Despite spending 90 percent of STAY behind a keyboard, it's hard to type the words to describe it. STAY feels like a Goosebumps choose your own adventure game in digital form. Unlike Goosebumps, you are actively looking for ways to save the protagonist and will do everything in your power to avoid an untimely end. STAY has a simple premise, but just like its main character, Quinn, slowly spirals out of control the further you play.
Player Beware, Choose Your Scare
Quinn one day wakes up in a dark room after being abducted from his bed by a shadowy figure, with only the faint glow of a computer monitor being visible. Here, he begins to chat with YOU. The entire game has Quinn and YOU messaging each other back and forth figuring out how to get Quinn out of his situation. There are also puzzles you must solve through the adventure to advance the plot. The biggest hook of STAY comes from its namesake. STAY tracks how long you've been away from the game, and Quinn will comment how you've abandoned him. I tested it out, and sure enough, it works! I played for about three hours straight, with Quinn and I becoming “friends” according to the game. I left for about 12 hours and when I came back, our trust level had dropped, and Quinn was actually speaking differently to me. It wasn't even just right when I turned the game back on, but the smarmy comments were peppered throughout the next thirty minutes.
Quinn will write a series of messages, with you getting a few options on how to respond, with many answers directly influencing what Quinn will do next in the room. Some of these options can end up causing Quinn to die, forcing you to restart a chapter. This is where STAY manages to conflict with itself and its own gameplay. Chose your own adventure books are normally fun because if you pick the wrong choice that leads to the wrong ending, you just go back and pick the other option. STAY DOES let you restart the chapter and lets you pick a new choice, but you still have to read all of Quinn's dialogue again. The inability to skip or speed up text is always a sign of bad game design, yet here it is. I understand not letting the player skip lines the first time through a chapter, but STAY should know I already saw it once.
The writing isn't exactly Shakespeare but is serviceable to the point that you want to keep playing. Quinn as a character isn't the greatest. While he says he's a therapist, he drops lines that would make a girl on Tumblr blush, such as, “I had to organize my thoughts for a few minutes after what felt like reaching a blind alley. Swimming amidst my dear disordered thoughts, I was overwhelmed by a fit of lost consciousness.” He'll also make jokes like “ill be back after a word from our sponsors,” seemingly breaking the fourth wall as the game takes a break in between chapters.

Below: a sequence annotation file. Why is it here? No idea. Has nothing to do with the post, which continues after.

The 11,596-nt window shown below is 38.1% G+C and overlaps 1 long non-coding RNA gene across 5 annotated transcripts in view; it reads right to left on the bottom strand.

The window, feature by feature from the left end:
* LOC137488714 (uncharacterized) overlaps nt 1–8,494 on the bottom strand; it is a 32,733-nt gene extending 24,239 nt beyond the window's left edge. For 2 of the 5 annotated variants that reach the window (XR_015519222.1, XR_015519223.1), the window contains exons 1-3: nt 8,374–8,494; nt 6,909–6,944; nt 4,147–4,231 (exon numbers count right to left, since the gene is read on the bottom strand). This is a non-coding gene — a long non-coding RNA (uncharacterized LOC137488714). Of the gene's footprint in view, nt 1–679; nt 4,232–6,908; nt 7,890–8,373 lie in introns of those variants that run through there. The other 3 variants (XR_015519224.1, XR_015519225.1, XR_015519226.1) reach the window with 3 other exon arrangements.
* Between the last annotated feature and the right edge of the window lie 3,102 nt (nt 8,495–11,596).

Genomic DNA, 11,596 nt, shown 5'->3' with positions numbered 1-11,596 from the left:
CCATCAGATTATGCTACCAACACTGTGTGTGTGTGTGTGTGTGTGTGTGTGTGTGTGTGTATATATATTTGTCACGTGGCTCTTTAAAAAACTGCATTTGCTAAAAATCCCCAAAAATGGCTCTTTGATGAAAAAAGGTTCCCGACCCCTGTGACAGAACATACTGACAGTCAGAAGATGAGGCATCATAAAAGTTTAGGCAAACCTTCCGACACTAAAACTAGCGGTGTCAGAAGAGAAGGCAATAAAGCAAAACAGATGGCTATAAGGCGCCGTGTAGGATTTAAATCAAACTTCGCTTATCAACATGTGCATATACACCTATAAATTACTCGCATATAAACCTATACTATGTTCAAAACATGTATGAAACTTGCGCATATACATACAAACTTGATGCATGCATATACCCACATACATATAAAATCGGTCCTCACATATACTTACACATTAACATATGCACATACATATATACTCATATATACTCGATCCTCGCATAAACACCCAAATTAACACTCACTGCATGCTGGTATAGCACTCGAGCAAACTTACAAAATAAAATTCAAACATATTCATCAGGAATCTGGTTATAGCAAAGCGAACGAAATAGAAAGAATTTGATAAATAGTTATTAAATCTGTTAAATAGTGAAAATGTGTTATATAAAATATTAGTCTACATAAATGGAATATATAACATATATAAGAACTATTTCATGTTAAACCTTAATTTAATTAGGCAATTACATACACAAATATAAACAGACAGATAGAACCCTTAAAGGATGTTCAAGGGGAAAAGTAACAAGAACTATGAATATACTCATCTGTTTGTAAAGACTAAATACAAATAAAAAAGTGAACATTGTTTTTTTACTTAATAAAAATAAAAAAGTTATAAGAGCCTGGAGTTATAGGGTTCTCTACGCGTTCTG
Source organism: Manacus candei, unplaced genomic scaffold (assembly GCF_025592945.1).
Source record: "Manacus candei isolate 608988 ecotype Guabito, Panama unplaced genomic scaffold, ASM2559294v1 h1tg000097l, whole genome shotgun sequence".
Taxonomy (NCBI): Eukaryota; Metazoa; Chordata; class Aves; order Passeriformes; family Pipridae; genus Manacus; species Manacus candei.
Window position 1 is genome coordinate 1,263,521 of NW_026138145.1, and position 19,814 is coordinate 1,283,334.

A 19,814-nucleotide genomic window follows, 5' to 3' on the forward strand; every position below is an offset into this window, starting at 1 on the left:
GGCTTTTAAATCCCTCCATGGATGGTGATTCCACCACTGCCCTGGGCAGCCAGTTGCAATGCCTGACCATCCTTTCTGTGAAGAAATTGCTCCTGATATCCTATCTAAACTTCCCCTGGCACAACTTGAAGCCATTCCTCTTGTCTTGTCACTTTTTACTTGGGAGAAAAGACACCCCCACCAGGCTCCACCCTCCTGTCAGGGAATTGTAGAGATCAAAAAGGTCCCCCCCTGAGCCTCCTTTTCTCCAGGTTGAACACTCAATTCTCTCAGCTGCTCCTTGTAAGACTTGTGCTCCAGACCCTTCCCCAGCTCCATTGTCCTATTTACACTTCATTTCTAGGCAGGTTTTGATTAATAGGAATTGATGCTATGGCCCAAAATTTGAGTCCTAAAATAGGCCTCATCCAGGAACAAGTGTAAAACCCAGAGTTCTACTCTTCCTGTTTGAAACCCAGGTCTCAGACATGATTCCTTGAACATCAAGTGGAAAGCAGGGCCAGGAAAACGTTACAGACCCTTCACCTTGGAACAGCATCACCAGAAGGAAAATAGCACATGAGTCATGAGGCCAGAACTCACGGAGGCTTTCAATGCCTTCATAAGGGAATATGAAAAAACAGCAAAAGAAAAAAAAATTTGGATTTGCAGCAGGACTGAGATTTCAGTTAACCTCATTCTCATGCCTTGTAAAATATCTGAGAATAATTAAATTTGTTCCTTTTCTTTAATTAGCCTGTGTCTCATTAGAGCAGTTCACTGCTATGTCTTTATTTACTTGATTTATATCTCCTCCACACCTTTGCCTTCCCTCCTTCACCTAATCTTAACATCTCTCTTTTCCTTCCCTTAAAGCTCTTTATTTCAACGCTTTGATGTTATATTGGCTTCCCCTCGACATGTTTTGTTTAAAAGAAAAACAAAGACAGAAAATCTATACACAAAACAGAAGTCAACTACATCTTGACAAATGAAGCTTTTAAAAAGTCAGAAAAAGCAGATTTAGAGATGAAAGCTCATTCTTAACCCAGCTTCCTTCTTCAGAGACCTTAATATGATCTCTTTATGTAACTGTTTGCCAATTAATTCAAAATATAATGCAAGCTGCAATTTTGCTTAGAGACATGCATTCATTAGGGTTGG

First off, no one talks like Quinn. No one recites poetry to a random stranger while they are being held against their will and they certainly don't make goofy jokes in the way Quinn does. The writing sometimes comes across as a little too jarring and unfocused. Besides saying things that don't make sense given the situation, Quinn will also do things that contradict what the player suggests to him. There is a moment where Quinn throws a book across the room after solving a challenging puzzle to obtain it and doesn't even bother to open it to find a gun and phone inside its hollowed-out chamber. You even tell Quinn that the book might be important and he responds by just chucking it. To me, this felt like lazy writing and defeats the purpose of choosing your own adventure if Quinn isn't even going to heed your words.
Besides the choose your own adventure elements, there are also puzzles, mostly used to break up the gameplay but also to aggravate you and remind you that you can't skip the text. For instance, if you complete a puzzle and die, you have to restart the chapter and redo the puzzle. STAY's puzzles are creative but are presented in a way that makes it visually hard to tell what you're supposed to do. For instance, I knew how to solve the bookcase puzzle, but the design of the book spines make it almost impossible to tell if I was doing what I thought I was supposed to do. I eventually had to look up a guide, as it was simply too hard to see the extremely subtle design on the spines that guided you to where they should go on the bookshelf. But the game has a certain hook to it, one that I can't quite explain. After leaving for a day in real life to come back to have Quinn lose faith in me was incredibly immersive. While some of the puzzles are poorly implemented and Quinn is incredibly cringe-worthy, the overall mystery and bonding system kept me hooked and is worthy of your attention if you're a fan of the genre.
-RAGE Works was provided a review copy of Stay but in no way influenced our decision. If you don't believe me, check out Quark's other reviews.